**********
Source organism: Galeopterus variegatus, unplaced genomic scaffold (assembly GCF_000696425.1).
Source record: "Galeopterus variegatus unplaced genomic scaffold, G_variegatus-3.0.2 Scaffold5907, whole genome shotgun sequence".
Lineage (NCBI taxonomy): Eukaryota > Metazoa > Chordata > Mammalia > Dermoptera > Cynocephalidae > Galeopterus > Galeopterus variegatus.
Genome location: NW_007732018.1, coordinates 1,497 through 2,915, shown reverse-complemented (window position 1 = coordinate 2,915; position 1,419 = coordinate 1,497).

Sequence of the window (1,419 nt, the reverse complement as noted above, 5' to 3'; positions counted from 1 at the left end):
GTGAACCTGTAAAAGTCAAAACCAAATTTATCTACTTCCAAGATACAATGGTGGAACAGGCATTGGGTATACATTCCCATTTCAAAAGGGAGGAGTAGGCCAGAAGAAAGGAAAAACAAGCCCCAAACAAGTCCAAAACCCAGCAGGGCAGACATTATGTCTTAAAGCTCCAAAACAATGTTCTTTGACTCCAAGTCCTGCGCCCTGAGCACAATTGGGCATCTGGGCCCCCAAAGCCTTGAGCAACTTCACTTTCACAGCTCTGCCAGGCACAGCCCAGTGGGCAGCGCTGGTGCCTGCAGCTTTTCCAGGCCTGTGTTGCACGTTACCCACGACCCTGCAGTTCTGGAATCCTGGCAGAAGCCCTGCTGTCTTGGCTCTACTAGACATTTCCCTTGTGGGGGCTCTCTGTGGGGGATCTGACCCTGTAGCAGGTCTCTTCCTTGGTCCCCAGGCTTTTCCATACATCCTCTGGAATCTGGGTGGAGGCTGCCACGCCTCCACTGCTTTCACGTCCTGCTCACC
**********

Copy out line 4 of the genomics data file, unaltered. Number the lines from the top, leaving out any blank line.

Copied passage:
Genome location: NW_007732018.1, coordinates 1,497 through 2,915, shown reverse-complemented (window position 1 = coordinate 2,915; position 1,419 = coordinate 1,497).